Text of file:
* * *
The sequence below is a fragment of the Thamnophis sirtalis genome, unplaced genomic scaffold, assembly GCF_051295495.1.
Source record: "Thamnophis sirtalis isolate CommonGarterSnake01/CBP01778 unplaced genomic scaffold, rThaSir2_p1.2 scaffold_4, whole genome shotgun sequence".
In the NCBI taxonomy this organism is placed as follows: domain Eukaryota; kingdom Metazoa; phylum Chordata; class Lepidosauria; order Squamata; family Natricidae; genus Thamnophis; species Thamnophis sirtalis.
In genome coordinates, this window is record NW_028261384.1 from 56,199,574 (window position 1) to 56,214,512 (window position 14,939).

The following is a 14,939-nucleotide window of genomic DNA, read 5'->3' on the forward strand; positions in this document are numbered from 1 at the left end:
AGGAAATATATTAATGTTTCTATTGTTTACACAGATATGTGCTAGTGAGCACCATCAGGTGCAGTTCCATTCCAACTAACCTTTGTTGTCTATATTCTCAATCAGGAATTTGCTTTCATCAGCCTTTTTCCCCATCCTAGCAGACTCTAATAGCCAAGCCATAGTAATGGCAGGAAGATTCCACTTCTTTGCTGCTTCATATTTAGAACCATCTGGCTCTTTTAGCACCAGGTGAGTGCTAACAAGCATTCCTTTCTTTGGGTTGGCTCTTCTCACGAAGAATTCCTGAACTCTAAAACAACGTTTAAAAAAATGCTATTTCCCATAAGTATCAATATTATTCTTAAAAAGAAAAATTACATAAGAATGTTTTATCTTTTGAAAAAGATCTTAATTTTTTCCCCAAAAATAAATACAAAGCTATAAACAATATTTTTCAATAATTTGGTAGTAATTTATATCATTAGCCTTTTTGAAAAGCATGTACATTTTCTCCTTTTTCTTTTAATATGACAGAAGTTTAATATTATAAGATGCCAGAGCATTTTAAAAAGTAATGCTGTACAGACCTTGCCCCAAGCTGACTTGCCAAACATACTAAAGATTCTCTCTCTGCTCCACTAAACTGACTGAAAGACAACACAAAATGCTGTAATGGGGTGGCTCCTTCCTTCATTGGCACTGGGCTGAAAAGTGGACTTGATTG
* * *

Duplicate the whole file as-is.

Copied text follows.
The sequence below is a fragment of the Thamnophis sirtalis genome, unplaced genomic scaffold, assembly GCF_051295495.1.
Source record: "Thamnophis sirtalis isolate CommonGarterSnake01/CBP01778 unplaced genomic scaffold, rThaSir2_p1.2 scaffold_4, whole genome shotgun sequence".
In the NCBI taxonomy this organism is placed as follows: domain Eukaryota; kingdom Metazoa; phylum Chordata; class Lepidosauria; order Squamata; family Natricidae; genus Thamnophis; species Thamnophis sirtalis.
In genome coordinates, this window is record NW_028261384.1 from 56,199,574 (window position 1) to 56,214,512 (window position 14,939).

The following is a 14,939-nucleotide window of genomic DNA, read 5'->3' on the forward strand; positions in this document are numbered from 1 at the left end:
AGGAAATATATTAATGTTTCTATTGTTTACACAGATATGTGCTAGTGAGCACCATCAGGTGCAGTTCCATTCCAACTAACCTTTGTTGTCTATATTCTCAATCAGGAATTTGCTTTCATCAGCCTTTTTCCCCATCCTAGCAGACTCTAATAGCCAAGCCATAGTAATGGCAGGAAGATTCCACTTCTTTGCTGCTTCATATTTAGAACCATCTGGCTCTTTTAGCACCAGGTGAGTGCTAACAAGCATTCCTTTCTTTGGGTTGGCTCTTCTCACGAAGAATTCCTGAACTCTAAAACAACGTTTAAAAAAATGCTATTTCCCATAAGTATCAATATTATTCTTAAAAAGAAAAATTACATAAGAATGTTTTATCTTTTGAAAAAGATCTTAATTTTTTCCCCAAAAATAAATACAAAGCTATAAACAATATTTTTCAATAATTTGGTAGTAATTTATATCATTAGCCTTTTTGAAAAGCATGTACATTTTCTCCTTTTTCTTTTAATATGACAGAAGTTTAATATTATAAGATGCCAGAGCATTTTAAAAAGTAATGCTGTACAGACCTTGCCCCAAGCTGACTTGCCAAACATACTAAAGATTCTCTCTCTGCTCCACTAAACTGACTGAAAGACAACACAAAATGCTGTAATGGGGTGGCTCCTTCCTTCATTGGCACTGGGCTGAAAAGTGGACTTGATTG